Photo/Illutration A woman who says she took care of her family members starting when she was in elementary school in Kyoto on March 26 (Asahi Shimbun file photo)

"Jyuroku-sai no Nikki" (Diary of My Sixteenth Year), an autobiographical short story by Yasunari Kawabata (1899-1972), documents how he spent his high school days nursing his bedridden grandfather.

As soon as he returned home from school, he would help his grandfather turn over in bed and use a urine bottle, and give him tea.

Kawabata lost his parents at a young age. His grandparents took him in, and after his grandmother died, he started caring for his grandfather, who was in ill health and often needed to be attended to in the middle of the night.

Life was by no means easy for Kawabata, who was still shy of his 16th birthday. Going to school gave him the respite he craved.

"I went to school today. The school is my paradise," he wrote.

He was what he would be called today a "yangu keara" (young caregiver), a term denoting a young person doing an adult's work in looking after someone who needs care.

In Japan, this applies to one in roughly 20 junior and senior high school pupils today, according to the first nationwide survey of its kind that also found that these teens spend an average of about four hours a day performing the task.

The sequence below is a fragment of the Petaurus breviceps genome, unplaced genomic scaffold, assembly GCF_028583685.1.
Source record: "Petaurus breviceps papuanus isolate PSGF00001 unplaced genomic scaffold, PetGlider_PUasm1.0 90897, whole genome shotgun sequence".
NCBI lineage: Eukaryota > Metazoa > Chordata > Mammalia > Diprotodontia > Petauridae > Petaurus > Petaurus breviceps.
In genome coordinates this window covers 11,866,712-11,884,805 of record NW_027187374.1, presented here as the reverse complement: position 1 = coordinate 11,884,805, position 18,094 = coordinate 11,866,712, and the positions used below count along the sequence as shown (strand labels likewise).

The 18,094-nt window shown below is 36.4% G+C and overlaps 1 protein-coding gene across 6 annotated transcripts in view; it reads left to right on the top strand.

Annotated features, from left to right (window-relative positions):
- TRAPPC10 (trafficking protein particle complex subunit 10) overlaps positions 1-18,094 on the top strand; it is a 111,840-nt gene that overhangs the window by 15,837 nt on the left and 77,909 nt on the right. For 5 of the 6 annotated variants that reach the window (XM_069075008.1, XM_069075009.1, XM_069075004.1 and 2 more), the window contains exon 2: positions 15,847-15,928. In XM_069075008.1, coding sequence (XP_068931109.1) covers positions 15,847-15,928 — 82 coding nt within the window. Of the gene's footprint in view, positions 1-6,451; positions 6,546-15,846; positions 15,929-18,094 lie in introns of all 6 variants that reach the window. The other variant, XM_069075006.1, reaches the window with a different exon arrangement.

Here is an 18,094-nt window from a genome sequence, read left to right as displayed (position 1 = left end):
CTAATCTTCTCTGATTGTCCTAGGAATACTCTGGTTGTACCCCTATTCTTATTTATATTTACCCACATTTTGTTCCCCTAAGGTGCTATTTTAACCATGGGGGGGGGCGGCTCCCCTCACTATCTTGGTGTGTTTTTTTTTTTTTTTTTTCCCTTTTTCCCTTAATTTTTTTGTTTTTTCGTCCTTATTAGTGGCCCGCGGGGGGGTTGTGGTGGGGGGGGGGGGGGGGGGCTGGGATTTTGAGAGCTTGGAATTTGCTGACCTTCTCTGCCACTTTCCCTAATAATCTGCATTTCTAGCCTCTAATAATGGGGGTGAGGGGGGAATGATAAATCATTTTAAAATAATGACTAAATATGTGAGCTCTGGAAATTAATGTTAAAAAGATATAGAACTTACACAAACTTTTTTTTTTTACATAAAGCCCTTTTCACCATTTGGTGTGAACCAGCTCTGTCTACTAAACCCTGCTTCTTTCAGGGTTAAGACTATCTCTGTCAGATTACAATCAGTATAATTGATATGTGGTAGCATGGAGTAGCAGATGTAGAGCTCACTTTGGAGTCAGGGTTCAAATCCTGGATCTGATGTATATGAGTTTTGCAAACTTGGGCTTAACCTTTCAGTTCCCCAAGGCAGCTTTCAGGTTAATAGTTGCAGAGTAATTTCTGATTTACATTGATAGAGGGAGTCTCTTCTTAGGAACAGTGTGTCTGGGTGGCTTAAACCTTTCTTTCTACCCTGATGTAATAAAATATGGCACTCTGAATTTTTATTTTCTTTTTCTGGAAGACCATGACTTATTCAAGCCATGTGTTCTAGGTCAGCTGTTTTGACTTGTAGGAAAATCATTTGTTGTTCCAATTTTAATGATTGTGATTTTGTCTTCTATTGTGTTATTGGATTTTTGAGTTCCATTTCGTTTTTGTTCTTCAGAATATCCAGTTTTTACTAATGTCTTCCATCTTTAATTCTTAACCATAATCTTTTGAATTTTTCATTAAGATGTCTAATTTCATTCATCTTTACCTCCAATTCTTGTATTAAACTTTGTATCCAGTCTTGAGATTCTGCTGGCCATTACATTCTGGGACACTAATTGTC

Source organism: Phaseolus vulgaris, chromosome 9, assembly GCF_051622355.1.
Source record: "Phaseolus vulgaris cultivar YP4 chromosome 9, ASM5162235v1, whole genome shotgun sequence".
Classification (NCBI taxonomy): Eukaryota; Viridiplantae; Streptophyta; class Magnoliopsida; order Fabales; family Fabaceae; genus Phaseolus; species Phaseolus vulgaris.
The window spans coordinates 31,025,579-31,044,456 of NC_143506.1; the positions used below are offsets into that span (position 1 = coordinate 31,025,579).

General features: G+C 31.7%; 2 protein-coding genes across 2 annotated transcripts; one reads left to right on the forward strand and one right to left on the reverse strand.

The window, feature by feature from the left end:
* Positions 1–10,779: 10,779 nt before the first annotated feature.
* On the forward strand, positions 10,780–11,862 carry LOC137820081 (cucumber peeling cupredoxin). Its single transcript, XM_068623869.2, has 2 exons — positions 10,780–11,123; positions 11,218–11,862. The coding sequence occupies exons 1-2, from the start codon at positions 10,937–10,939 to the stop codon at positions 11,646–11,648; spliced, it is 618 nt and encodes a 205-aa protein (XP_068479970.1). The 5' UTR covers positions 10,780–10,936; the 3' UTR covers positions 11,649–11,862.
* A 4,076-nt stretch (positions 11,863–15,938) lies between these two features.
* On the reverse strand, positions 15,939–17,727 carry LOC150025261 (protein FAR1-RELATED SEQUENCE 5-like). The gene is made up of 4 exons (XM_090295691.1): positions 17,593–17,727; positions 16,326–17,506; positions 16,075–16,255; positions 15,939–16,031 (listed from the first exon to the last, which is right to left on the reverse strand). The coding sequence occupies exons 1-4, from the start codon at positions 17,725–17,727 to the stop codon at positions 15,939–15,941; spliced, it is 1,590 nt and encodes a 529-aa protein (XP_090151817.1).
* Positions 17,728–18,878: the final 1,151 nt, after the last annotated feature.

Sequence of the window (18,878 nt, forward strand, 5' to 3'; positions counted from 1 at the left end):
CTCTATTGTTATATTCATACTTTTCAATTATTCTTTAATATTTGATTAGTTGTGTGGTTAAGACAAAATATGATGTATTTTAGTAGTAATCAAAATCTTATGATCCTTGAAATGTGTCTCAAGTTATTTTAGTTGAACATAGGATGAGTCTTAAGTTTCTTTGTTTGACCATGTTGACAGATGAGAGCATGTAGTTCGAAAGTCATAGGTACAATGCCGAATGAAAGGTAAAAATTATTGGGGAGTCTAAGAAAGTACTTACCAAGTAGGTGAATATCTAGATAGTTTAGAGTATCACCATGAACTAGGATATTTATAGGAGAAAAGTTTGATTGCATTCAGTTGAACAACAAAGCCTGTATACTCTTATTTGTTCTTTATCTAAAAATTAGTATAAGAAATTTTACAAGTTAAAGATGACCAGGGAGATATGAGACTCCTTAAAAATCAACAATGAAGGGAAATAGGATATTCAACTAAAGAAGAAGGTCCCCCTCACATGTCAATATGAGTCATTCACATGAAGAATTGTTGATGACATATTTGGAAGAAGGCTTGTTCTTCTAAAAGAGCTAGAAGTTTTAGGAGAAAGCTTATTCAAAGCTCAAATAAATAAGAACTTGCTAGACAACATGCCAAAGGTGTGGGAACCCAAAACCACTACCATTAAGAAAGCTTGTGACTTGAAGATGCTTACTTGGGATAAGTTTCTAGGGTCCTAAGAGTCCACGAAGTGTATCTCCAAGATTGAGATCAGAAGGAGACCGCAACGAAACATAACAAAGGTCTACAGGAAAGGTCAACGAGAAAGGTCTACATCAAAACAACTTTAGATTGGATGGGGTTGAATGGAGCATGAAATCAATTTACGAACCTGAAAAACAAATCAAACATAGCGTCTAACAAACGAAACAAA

These results must surprise many people.

The graying of the population is one background factor and another appears to be the growing number of dual-income households.

Many young caregivers are also looking after their siblings. They face problems such as falling behind in their schoolwork, which, in turn, can narrow their choices in life.

And to make matters worse, these teens have nobody to turn to for advice. "Asking for advice won't change anything" is their most frequently given reason for not seeking it.

But they do need help from people outside of their immediate families.

I do not welcome the overuse of "katakana terms" or expressions borrowed from foreign languages. However, giving a name to an elusive problem or phenomenon can help bring it into sharper focus. 

"Hate speech" is one such example that awakened society into condemning and fighting it, and pointed to the need to support job seekers faced with an "ice age" in the labor market.

Urgent action is needed now to assist young caregivers.

It is too great a loss for children who aren't allowed to be children and are forced to give up pursuing their dreams. The loss is just as great for society, too. 

--The Asahi Shimbun, April 19

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Vox Populi, Vox Dei is a popular daily column that takes up a wide range of topics, including culture, arts and social trends and developments. Written by veteran Asahi Shimbun writers, the column provides useful perspectives on and insights into contemporary Japan and its culture.